Foraging Fun: Climacodon septentrionalis

One of the things that I love most about foraging is that one always comes across the unexpected, each and every time without fail. There is always something new, even for some who like myself have spent just shy of 10 years rummaging through wild spaces with one eye out for something new to taste, heal or in any sort of way experience. Although southern Ontario may not be one of the most relished hot spots for fungi given our hot and often dry summers, for someone new to the world of fungi there are many mysterious and wonderful encounters awaiting.

Today I would have missed an impressive and characteristic shelf-forming parasitic fungus that is known as the northern tooth (Climacodon septentrionalis) if I had not been looking in the right place at the right timeIt can be found fruiting throughout summer and into autumn in Northeastern North America, and grows from recently dead or dying trees, most notably sugar maple (Acer saccharum) or beech (Fagus grandifolia) but occasionally on others.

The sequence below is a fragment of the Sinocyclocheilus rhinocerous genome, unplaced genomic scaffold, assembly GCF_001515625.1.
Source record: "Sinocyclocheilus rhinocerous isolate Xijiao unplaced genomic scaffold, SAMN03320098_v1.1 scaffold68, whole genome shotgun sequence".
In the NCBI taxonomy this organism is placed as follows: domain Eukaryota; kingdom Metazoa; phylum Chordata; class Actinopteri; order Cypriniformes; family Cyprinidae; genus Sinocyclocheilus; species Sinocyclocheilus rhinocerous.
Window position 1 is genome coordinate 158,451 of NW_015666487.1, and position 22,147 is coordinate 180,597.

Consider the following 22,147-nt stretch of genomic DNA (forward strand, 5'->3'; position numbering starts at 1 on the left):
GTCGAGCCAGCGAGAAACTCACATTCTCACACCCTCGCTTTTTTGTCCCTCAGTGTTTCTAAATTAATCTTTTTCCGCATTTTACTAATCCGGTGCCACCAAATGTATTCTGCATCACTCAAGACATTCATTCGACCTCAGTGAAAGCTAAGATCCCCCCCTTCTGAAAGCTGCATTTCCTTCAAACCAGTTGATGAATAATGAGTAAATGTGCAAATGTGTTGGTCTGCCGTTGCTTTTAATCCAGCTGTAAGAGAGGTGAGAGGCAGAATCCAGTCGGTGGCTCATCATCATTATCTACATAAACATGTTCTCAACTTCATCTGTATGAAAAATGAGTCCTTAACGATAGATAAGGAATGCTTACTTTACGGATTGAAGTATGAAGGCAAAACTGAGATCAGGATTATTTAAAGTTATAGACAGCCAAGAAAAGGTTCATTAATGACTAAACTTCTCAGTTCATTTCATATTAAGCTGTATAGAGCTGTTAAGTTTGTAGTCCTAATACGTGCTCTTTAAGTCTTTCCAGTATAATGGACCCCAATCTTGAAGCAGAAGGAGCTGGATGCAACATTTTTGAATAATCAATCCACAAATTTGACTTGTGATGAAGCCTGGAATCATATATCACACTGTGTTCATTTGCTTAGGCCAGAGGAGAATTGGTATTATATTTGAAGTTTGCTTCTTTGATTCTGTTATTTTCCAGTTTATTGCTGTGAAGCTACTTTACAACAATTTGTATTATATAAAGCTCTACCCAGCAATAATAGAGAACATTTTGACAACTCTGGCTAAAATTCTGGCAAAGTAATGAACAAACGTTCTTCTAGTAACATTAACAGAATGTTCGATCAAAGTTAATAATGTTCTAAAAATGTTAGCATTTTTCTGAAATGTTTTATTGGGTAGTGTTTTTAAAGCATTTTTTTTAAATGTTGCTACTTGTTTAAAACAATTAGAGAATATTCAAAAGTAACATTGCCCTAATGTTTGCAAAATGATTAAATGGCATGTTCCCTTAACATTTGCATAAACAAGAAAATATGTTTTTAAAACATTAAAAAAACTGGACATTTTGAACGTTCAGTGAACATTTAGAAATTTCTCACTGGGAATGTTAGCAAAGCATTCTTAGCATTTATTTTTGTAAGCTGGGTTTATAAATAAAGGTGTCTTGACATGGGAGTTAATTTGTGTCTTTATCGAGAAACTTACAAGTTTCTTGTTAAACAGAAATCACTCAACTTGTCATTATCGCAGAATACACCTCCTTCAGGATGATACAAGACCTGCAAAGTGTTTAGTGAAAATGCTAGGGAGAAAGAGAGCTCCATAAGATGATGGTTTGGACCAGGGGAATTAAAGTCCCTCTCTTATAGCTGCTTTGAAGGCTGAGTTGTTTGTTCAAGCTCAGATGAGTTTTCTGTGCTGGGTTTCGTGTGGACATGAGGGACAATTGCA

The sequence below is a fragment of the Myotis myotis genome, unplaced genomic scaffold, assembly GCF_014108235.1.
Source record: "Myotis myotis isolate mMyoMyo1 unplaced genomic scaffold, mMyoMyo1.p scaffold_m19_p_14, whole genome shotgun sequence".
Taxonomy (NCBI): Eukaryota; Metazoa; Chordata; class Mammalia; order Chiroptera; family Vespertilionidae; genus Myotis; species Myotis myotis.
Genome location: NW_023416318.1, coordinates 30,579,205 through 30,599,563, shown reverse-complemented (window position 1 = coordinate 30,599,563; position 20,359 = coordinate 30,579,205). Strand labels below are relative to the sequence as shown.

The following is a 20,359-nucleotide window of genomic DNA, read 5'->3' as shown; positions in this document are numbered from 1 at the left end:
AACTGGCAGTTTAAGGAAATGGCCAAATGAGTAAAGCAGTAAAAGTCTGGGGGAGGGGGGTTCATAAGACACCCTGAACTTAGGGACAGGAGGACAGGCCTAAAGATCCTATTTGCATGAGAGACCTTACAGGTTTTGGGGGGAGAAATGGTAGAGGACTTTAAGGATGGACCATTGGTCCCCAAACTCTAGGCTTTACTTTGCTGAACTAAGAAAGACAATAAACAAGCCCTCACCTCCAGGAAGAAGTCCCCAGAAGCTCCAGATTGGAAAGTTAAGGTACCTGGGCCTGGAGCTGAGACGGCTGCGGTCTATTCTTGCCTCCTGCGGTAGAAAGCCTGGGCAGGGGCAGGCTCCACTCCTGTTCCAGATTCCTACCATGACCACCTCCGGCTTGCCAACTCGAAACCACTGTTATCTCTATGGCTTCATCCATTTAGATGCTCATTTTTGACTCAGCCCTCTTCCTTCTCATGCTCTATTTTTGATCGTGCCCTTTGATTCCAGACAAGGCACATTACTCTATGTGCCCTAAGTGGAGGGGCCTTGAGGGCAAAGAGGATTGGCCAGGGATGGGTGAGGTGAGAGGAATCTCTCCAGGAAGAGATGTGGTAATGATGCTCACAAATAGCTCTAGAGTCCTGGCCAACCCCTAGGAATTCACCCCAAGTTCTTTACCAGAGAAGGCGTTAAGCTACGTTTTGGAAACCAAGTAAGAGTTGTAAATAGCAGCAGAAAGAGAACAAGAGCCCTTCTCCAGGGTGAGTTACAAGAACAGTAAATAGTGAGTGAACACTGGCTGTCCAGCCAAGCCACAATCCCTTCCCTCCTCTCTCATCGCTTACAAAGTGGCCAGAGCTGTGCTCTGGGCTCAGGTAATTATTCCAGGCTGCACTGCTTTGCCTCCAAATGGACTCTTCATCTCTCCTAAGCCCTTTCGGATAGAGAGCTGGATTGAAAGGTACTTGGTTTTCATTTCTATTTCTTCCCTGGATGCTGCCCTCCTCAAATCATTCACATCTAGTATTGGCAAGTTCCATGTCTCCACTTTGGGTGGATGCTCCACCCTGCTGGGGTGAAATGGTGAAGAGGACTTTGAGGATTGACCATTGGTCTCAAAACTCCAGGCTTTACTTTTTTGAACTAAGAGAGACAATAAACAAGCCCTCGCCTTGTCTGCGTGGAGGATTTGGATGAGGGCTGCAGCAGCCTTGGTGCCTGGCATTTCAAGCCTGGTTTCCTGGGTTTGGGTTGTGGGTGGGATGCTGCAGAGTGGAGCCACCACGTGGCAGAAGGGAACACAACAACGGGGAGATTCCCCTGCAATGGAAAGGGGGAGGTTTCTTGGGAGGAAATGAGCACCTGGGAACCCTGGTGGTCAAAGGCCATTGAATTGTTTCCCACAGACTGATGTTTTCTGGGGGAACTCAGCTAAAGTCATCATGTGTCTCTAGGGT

Unfortunately to some of the wild foodies out there, this species is generally regarded as inedible due to it’s bitter flavor and tough, rubber-like texture. Although included in the order Polyporales (to which LaetiporusGanoderma and many other well-known edible and/or medicinal species fungi belong), the northern tooth lacks pitted pores but instead produces distinctive comb-like ‘teeth’ which protrude downwards from underneath the fleshy, shelf-like fruiting bodies. The northern tooth causes extensive heart rot within the tree from which it grows, often causing fatal structural failure at some point during it’s residence.

Although I was on the lookout for the ripe fruit of Mayapples (Podophyllum peltatum) I was, as per usual, caught off guard when I stumbled across my first northern tooth fungus. I had absentmindedly flipped past illustrations and photographs of this fungus on both online articles as well as printed field guides and so recognized the specimen immediately but did not have a name of which to pair it with. It’s always so wonderful to find something new to engage with and be enthralled by. The wisdom and sights of the woods is infinite and far-reaching.

Updated 02.06.17

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